ODM Deputy Party Leader Hassan Joho addresses locals at lamu mainland Mokowe trading center in lamu County on Saturday 18th March,2017 afternoon. Joho who is also the Mombasa County Governor was leading the Party’s rally in his ongoing political Coast Counties rally tour. PHOTO BY MAARUFU MOHAMED/DSTANDARD.
National Super Alliance affiliate (NASA) principals continued upping their respective prospects for landing the coalition’s presidential ticket amid fears that unbridled agitation could spiral out of control.
The latest wave of agitation, spurred on by Wiper Democratic Movement’s unilateral endorsement of Kalonzo Musyoka as its presidential flag-bearer on Thursday, has clouded the road to identifying a single ticket with suspicions, mistrusts and fear of eventual break-up.
While Kalonzo insists that there is nothing wrong with his side asserting its claim to the coveted ticket, co-principal Raila Odinga’s close allies believe the Wiper leader has crossed the line and is essentially bullying his way to the ticket.
Musalia Mudavadi, the Amani National Congress (ANC) leader, on the other hand, has run out of patience with grandstanding and dared those who want to leave to do so. Ford Kenya leader Moses Wetang’ula has ducked and is keeping a low profile as confusion rolls.
“I am increasing my stakes in the coalition and this should not be seen as an attempt to take off. I have repeatedly said I am in the coalition to the end and I could be more NASA than anyone else because I believe our unity will be the only weapon to save Kenya from rudderless Jubilee administration,” Kalonzo said on Friday when he received County Assembly Forum Chairperson Nassir Nuh into Wiper.
In the last few weeks, Kalonzo has gone on an overdrive to consolidate his vote base, unilaterally build alliances with regional parties, poach candidates from other parties and project an image of an unstoppable candidate.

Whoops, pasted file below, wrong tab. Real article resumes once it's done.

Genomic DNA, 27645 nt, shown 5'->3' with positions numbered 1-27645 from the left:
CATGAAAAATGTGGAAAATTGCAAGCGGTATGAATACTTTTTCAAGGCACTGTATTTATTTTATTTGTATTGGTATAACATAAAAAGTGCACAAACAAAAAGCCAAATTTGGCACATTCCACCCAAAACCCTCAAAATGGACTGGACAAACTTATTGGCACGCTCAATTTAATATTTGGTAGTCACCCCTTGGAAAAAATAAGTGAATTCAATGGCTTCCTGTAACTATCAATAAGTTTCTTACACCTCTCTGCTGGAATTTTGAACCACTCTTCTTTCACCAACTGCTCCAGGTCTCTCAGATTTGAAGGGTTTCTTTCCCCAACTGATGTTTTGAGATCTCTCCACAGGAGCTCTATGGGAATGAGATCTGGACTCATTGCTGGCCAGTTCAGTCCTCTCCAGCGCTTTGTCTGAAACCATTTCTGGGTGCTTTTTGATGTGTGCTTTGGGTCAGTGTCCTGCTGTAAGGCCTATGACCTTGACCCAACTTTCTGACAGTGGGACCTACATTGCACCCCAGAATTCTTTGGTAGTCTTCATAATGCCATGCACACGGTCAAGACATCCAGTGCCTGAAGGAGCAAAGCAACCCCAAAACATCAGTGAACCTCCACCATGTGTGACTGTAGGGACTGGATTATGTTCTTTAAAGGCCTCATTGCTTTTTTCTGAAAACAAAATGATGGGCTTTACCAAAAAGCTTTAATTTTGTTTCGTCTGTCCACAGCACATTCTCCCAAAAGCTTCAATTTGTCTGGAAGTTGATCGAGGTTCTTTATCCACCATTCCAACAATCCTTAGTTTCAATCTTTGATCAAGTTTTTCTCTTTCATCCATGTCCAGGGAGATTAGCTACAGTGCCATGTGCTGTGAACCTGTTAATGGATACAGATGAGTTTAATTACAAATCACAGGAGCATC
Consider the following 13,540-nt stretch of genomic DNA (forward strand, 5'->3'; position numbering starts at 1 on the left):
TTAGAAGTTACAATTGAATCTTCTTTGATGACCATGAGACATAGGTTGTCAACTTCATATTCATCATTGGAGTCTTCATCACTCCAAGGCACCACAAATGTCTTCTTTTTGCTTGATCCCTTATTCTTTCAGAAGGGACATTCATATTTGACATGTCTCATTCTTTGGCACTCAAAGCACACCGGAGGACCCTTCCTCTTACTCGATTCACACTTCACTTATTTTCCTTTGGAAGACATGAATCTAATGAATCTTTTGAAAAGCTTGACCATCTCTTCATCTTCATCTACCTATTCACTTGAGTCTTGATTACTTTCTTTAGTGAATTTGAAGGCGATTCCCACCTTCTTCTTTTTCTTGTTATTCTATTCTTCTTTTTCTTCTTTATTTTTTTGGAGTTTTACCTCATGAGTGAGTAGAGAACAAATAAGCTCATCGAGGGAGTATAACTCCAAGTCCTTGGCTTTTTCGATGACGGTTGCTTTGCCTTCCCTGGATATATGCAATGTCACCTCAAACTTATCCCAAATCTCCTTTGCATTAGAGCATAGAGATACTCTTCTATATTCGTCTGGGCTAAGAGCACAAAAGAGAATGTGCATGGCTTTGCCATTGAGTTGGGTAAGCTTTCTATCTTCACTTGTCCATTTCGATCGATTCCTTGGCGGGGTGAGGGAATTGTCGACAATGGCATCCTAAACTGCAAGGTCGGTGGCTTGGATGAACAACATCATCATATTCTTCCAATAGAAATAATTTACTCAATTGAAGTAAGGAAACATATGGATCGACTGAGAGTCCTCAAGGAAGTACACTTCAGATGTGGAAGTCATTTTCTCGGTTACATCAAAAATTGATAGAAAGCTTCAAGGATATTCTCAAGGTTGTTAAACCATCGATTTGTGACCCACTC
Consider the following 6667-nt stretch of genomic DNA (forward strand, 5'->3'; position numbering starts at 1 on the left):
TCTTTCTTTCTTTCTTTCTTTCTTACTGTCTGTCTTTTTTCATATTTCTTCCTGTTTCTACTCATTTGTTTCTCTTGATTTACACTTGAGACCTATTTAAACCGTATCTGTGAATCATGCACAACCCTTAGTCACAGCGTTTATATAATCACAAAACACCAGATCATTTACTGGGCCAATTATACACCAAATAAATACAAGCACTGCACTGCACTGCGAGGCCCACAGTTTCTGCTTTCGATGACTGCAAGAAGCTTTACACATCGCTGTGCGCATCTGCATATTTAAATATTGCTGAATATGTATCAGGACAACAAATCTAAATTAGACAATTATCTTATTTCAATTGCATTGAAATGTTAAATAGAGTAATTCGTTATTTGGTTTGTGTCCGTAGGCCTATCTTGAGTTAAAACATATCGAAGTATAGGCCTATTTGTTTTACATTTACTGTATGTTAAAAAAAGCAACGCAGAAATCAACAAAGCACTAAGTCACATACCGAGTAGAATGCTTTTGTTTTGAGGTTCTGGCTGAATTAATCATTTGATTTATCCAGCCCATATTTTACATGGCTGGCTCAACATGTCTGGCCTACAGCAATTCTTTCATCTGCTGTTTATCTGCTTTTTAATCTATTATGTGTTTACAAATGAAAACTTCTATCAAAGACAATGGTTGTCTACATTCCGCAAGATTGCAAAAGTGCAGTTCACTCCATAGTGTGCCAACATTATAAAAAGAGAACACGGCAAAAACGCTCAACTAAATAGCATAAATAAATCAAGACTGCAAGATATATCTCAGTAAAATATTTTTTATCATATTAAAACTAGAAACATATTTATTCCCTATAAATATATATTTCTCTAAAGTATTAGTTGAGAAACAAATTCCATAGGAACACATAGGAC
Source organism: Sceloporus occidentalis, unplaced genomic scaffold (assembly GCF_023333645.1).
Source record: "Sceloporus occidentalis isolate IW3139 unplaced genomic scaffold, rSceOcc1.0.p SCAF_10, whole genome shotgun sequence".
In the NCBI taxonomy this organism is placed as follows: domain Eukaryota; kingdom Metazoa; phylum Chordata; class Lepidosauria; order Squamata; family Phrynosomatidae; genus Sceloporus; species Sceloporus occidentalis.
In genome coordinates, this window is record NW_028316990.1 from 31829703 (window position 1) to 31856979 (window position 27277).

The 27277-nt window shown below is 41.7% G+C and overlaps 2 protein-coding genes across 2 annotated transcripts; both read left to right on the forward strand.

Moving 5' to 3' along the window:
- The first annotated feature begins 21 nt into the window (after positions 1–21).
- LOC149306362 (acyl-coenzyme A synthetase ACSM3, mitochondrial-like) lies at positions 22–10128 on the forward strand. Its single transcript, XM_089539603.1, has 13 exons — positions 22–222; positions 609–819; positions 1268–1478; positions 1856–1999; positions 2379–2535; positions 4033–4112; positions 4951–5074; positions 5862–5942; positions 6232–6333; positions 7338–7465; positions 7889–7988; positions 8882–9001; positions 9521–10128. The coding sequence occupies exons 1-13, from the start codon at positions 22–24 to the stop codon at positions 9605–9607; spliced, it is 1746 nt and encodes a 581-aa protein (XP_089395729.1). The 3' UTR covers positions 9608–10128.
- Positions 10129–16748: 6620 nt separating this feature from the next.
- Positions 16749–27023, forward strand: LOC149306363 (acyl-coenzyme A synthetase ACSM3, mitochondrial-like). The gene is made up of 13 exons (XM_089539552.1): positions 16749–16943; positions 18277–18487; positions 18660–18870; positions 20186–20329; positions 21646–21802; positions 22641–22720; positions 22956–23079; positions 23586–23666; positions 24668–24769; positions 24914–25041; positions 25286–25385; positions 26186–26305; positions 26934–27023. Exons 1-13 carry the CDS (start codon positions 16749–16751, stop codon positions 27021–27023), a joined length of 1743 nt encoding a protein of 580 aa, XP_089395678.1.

His resurgence, however, is in a sharp contrast to the haemorrhage in his main competitor, ODM, as key party leaders defect to Jubilee in Coast and North Eastern regions. His co-principal Raila, who is out of the country, has also maintained a low profile.
“Even when we are in a coalition, each party has an inherent character and has the right to hold difference of opinions as long as the overall focus of the coalition is not lost. As they say, show me absolute unity and I will show you absolute dictatorship,” said Wiper Secretary General Hassan Omar.
Omar said that as emotional as the political jostling was among the coalition parties, the alliance was still intact and the principals fate were tied together for their victory. “There is unity in the coalition, the four leaders know that the unity is key, but as parties we will continue to strive and expand our spaces in the political scene.”
At the height of disunity claims, Mudavadi on Friday fired a salvo at his fellow principals that they either remained united and formed the government after the August 8 polls or they crumbled and remained in the opposition.
“No one among us can afford to go it alone and pretend that they can make an impact in the coming elections. NASA is a people’s movement, it is not built on personalities. We may symbolise NASA but we aren’t NASA. Anyone who wants to go it alone will truly go alone because that move will not break NASA,” he said.
Mudavadi said NASA ticket was a collective one through which he was seeking an opportunity to harness the fertile talent and experience within its leadership to make Kenya better.
Two days before Mudavadi’s warning, some ODM hardliner MPs met in one of the legislators’ home and drafted several ultimatums to their party boss.
In a leaked document obtained by The Standard on Sunday, the fatigue of the party with internal jostling for the ticket is laid bare, the upshot being that they cannot take it anymore.
Among the inward-looking resolutions of the MPs is a request to their party leader to consider going it alone on ODM ticket in August elections.
But yesterday, Siaya Senator James Orengo and his Machakos counterpart Johnstone Muthama downplayed the internal jostling in the coalition, calling it friendly fires.